In addition to
Karate training, Kamimoto Sensei also coached Sensei Snewin in the
of the sword in order for him to better understand the fundamental
principles of distancing, entering, timing etc. The Kamishin Ryu karate system also includes aspects of older
Japanese combat systems incorporating joint and vital point techniques,
something which would stand him in good stead when later he was to
experience the teaching of Sensei Morihiro Saito of Iwama Ryu Aikido.
Whilst a slightly different form of Aikido to his previous experience,
Sensei Snewin's understanding of Kamishin Ryu meant that the intensity
of practice in this harder form of Aikido was not unfamiliar to him.
Addtionally, Iwama Ryu places great store in weapons training and this
approach also helped him to understand Ryukyu Kobujutsu when starting
out with Sensei Julian Mead as the fundamental principles are common to
all 3 methods. In addition to training with Saito Sensei in
Aikido, Sensei Snewin also trained on numerous occasions with Sensei
Higaonna of the IOGKF on his regular visits to Britain, and other
visiting Japanese instructors in order to pit his skills against those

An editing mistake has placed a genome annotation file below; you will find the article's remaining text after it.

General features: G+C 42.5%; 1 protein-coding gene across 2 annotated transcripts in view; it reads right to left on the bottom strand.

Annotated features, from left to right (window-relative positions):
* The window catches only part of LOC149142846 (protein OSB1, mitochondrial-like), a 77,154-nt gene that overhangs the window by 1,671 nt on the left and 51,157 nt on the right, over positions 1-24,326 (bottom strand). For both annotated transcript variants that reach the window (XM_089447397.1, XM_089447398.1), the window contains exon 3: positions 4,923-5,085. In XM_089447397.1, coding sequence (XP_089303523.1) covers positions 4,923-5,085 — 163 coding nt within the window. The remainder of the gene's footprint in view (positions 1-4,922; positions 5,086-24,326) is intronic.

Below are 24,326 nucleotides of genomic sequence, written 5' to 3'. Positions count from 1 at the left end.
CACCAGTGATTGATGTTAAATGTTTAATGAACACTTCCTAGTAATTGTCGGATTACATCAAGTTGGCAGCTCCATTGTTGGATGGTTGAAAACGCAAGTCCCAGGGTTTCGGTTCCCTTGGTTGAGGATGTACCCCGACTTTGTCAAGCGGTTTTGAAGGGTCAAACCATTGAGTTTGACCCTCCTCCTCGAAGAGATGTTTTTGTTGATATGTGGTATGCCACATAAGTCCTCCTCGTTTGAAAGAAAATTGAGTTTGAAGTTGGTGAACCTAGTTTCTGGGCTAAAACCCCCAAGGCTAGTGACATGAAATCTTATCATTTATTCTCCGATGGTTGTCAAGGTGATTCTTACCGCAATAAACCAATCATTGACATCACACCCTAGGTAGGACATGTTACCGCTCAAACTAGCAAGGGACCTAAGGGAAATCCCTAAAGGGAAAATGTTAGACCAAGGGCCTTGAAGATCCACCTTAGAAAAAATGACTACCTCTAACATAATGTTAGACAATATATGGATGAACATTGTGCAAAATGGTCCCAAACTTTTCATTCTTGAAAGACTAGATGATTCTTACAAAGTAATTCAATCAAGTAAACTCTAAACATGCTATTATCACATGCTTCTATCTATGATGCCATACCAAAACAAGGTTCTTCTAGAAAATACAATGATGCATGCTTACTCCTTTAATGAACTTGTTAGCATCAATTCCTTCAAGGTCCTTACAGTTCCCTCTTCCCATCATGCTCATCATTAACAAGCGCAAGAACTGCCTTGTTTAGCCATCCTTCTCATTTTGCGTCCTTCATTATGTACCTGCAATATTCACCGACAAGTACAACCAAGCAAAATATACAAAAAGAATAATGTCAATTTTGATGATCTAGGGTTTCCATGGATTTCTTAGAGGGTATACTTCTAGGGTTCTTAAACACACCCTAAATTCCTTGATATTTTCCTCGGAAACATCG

of other systems.
In 1991 he began training with Sensei Julian Mead of the Ryukyu Kobujutsu Hozon Shinko Kai. His formative training with Kamimoto Sensei had a beneficial effect on his approach to Kobujutsu practice and gave him some insight into the principles of movement involved. The common method of moving between Karate, Kenjutsu and Kobujutsu proved useful in establishing a new passion in the shape of Okinawan Kobujutsu which meshed in terms of approach and movement, almost perfectly with Kamishin Ryu Karate. In Sensei Mead, he found a mentor who helped to fill the gap left by Kamimoto Sensei and although remaining completely faithful to the Karate system taught to him by Kamimoto Sensei, Sensei Mead's guidance and instruction helped to unlock some of the more complex issues he had been wrestling with since his teacher's return to Japan and continues to do so.